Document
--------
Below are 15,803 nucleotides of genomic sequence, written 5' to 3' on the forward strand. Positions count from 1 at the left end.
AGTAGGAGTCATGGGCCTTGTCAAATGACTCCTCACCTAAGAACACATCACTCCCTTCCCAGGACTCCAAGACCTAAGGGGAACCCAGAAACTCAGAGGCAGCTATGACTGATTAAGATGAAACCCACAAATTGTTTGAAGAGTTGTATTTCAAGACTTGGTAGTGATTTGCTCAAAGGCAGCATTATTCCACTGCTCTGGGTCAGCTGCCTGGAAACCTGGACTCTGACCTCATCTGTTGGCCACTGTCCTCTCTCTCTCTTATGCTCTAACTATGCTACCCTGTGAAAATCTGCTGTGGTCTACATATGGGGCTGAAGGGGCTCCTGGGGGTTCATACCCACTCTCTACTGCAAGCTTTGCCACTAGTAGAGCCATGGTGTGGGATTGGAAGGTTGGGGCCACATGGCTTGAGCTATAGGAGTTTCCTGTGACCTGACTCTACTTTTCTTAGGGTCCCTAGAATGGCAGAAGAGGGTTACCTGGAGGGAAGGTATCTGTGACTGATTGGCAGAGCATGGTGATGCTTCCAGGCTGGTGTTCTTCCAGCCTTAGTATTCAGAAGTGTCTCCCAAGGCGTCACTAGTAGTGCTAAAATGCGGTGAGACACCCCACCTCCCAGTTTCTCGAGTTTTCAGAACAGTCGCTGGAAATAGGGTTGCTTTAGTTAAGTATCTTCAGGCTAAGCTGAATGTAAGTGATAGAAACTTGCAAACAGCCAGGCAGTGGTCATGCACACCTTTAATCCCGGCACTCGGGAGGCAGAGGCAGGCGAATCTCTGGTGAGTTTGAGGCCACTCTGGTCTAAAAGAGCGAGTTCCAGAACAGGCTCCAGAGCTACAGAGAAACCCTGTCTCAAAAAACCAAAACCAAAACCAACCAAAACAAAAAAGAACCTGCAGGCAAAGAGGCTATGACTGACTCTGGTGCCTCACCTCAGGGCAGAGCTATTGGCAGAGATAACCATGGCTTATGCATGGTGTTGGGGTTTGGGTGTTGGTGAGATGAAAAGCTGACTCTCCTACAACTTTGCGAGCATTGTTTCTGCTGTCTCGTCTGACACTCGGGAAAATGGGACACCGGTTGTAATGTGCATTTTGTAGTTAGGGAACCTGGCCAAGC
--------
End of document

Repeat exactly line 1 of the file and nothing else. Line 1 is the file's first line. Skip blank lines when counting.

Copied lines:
Below are 15,803 nucleotides of genomic sequence, written 5' to 3' on the forward strand. Positions count from 1 at the left end.